Base-model shoppers again find themselves benefitting from economies of scale, as it’s no doubt cheaper for the good folks at Honda to equip every Accord Coupe with power options and cruise control and not design and manufacture distinct door cards and steering wheels for different models. The sound system is good, packed as it is with six speakers and Bluetooth. Mercifully, Honda’s current predilection with maddeningly invisible-to-the-touch sliders for volume control does not appear here.
At a price of $24,025, shoppers can expect to find a tasty six-speed manual transmission and the well liked but unfortunately named Earth Dreams inline-four making a respectable 185 horsepower. Skip the optional CVT — it’s an $850 ticket to Mediocrity, with overnight stops in Boringtown and NoFunsVille.
Everyone knows the coupe is available with a silky V6, but the larger gas-burner adds a lot of heft, most of it placed squarely over the front wheels. A full 63 percent of the V6 model’s 3,500 pounds bears down on the two front rollers, while the four-cylinder six-speed manual weighs in at under 3,200 pounds with a better 60/40 weight distribution. The Earth Dreams four-pot swills regular fuel at an EPA measured rate of 32 miles per gallon on the highway.
Ninety-five cubic feet of passenger volume ensures there’s plenty of room up front for two Large Persons and enough space in the back for three people to sit and complain. Drivers who are long of beam will appreciate the lack of sunroof in the LX-S, freeing up two inches of headroom and adding two cubic feet of passenger volume compared to its glass-topped EX and Touring brethren. Confounding, the LX-S has a bigger trunk (by nearly a third of a cubic foot) than its better-equipped brothers. Use the extra space to store all the dollar bills you saved by buying the base model.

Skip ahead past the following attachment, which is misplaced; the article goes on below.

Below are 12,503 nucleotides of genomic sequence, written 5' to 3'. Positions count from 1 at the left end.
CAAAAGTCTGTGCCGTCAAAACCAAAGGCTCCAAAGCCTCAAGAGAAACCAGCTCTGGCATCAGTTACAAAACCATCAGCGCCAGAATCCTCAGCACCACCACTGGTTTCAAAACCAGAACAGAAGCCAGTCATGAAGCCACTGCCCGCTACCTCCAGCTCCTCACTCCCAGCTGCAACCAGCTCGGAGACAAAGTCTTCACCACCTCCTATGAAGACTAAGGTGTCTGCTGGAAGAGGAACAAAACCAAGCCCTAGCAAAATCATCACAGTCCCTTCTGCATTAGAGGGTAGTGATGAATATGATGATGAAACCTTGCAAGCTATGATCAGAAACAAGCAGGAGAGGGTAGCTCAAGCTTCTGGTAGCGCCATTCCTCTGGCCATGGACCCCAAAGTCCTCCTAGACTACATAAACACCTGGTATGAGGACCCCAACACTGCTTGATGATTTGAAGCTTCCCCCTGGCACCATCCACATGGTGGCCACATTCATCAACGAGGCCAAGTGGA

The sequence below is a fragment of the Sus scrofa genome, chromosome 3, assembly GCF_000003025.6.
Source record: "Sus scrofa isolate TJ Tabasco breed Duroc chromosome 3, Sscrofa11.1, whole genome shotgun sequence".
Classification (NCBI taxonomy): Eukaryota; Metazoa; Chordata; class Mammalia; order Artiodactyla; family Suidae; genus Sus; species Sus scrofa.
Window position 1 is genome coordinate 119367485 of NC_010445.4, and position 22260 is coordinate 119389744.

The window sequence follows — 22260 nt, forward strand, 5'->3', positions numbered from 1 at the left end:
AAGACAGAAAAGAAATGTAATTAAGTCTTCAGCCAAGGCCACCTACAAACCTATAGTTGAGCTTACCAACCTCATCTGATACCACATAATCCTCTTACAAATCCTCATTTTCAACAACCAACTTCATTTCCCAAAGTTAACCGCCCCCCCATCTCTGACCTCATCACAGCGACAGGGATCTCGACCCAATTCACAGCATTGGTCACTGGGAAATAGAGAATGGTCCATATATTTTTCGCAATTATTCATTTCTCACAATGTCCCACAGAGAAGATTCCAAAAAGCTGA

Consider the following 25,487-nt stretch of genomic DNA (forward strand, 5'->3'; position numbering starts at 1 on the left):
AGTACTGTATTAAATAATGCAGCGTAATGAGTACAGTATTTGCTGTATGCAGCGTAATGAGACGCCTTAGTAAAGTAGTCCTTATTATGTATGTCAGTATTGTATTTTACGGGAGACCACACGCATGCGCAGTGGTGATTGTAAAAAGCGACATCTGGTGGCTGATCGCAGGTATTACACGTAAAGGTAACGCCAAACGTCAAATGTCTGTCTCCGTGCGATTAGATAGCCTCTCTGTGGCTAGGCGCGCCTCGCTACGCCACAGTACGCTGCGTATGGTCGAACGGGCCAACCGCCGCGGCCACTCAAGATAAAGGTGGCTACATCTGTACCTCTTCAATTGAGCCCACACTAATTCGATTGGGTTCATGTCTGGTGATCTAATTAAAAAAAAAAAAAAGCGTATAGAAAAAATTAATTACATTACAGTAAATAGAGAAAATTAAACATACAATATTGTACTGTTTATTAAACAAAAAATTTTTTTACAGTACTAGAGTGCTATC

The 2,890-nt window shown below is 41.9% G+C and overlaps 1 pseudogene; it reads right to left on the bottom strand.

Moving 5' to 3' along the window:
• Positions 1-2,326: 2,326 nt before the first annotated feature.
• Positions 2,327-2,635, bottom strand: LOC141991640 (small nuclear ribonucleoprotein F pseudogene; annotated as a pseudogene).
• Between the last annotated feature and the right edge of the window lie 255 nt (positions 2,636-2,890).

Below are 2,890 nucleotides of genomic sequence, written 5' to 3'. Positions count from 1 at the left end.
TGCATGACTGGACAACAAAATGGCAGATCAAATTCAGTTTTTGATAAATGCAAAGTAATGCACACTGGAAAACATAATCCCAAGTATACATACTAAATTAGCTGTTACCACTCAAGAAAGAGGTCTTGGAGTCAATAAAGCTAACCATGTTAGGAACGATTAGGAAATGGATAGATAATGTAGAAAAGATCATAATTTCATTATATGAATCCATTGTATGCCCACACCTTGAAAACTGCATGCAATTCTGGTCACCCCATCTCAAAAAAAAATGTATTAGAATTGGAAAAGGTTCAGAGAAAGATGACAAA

Color names be damned, a manual shift, four-cylinder Accord Coupe meets my criteria for Ace of Base. It should meet yours, too.
Not every vehicle at the Mr. Noodles end of the price spectrum has aced it. The ones which have? They help make our automotive landscape a lot better. Naturally, feel free to roast our selection and let us know if there are other models you’d like included in this series.
The model above is shown with American options and is priced in Freedom Dollars.
357 on Oct 14, 2016
I'll plug the Mini Cooper for the next installment of Ace of Base. The turbo 3/stick shift combo is unequivocally the powerplant to have. The base seats are arguably better in a car of such a narrow width than the sport units (albeit the lack of a cloth option on the base seats is lamentable). The sunroof option is equally inappropriate in a car of this width (the left and right edges of the glass are centered over the respective seats meaning one eyeball sees sky and the other headliner when you look upwards). The suspension is already stiff enough and the wheelbase short enough that punishing yourself with low-profile tires makes zero sense, and its just delightfully retro to have a car running around on 175s in today's world.
Chiefmonkey on Oct 14, 2016
This is cheaper than the Accord Coupe, and has the same stylish wheels: https://img123.s3.amazonaws.com/2015/06/03/fd/d3d9c0969fe0a160_e9d5690b1b567b.jpg